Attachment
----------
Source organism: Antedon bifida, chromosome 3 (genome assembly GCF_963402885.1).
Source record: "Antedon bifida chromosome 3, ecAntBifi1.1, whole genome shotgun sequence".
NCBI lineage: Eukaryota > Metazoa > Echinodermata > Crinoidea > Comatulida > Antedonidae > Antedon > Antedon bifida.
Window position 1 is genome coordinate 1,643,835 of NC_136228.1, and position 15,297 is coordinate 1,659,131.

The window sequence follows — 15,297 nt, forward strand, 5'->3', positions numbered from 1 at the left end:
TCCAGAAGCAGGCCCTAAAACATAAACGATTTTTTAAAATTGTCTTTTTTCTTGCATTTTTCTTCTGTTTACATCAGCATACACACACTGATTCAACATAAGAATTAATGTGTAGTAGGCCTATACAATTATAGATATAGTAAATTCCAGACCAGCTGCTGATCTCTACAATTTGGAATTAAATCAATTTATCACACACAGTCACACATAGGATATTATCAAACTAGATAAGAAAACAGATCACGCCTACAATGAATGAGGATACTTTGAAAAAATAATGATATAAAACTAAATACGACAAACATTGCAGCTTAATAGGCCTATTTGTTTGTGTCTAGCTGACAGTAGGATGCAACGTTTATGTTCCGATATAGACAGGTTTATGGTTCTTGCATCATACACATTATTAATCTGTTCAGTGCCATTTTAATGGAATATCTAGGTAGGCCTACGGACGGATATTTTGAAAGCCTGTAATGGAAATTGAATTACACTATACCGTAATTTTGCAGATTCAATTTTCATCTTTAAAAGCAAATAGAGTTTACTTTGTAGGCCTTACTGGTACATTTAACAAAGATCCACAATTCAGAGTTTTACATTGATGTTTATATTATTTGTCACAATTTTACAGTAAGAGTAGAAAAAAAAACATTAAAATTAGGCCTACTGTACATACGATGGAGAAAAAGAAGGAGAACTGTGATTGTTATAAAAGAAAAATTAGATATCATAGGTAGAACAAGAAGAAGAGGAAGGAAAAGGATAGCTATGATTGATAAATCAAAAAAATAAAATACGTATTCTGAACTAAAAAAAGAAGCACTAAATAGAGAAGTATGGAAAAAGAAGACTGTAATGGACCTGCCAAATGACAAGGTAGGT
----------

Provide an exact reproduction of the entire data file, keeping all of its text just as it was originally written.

Source organism: Antedon bifida, chromosome 3 (genome assembly GCF_963402885.1).
Source record: "Antedon bifida chromosome 3, ecAntBifi1.1, whole genome shotgun sequence".
NCBI lineage: Eukaryota > Metazoa > Echinodermata > Crinoidea > Comatulida > Antedonidae > Antedon > Antedon bifida.
Window position 1 is genome coordinate 1,643,835 of NC_136228.1, and position 15,297 is coordinate 1,659,131.

The window sequence follows — 15,297 nt, forward strand, 5'->3', positions numbered from 1 at the left end:
TCCAGAAGCAGGCCCTAAAACATAAACGATTTTTTAAAATTGTCTTTTTTCTTGCATTTTTCTTCTGTTTACATCAGCATACACACACTGATTCAACATAAGAATTAATGTGTAGTAGGCCTATACAATTATAGATATAGTAAATTCCAGACCAGCTGCTGATCTCTACAATTTGGAATTAAATCAATTTATCACACACAGTCACACATAGGATATTATCAAACTAGATAAGAAAACAGATCACGCCTACAATGAATGAGGATACTTTGAAAAAATAATGATATAAAACTAAATACGACAAACATTGCAGCTTAATAGGCCTATTTGTTTGTGTCTAGCTGACAGTAGGATGCAACGTTTATGTTCCGATATAGACAGGTTTATGGTTCTTGCATCATACACATTATTAATCTGTTCAGTGCCATTTTAATGGAATATCTAGGTAGGCCTACGGACGGATATTTTGAAAGCCTGTAATGGAAATTGAATTACACTATACCGTAATTTTGCAGATTCAATTTTCATCTTTAAAAGCAAATAGAGTTTACTTTGTAGGCCTTACTGGTACATTTAACAAAGATCCACAATTCAGAGTTTTACATTGATGTTTATATTATTTGTCACAATTTTACAGTAAGAGTAGAAAAAAAAACATTAAAATTAGGCCTACTGTACATACGATGGAGAAAAAGAAGGAGAACTGTGATTGTTATAAAAGAAAAATTAGATATCATAGGTAGAACAAGAAGAAGAGGAAGGAAAAGGATAGCTATGATTGATAAATCAAAAAAATAAAATACGTATTCTGAACTAAAAAAAGAAGCACTAAATAGAGAAGTATGGAAAAAGAAGACTGTAATGGACCTGCCAAATGACAAGGTAGGT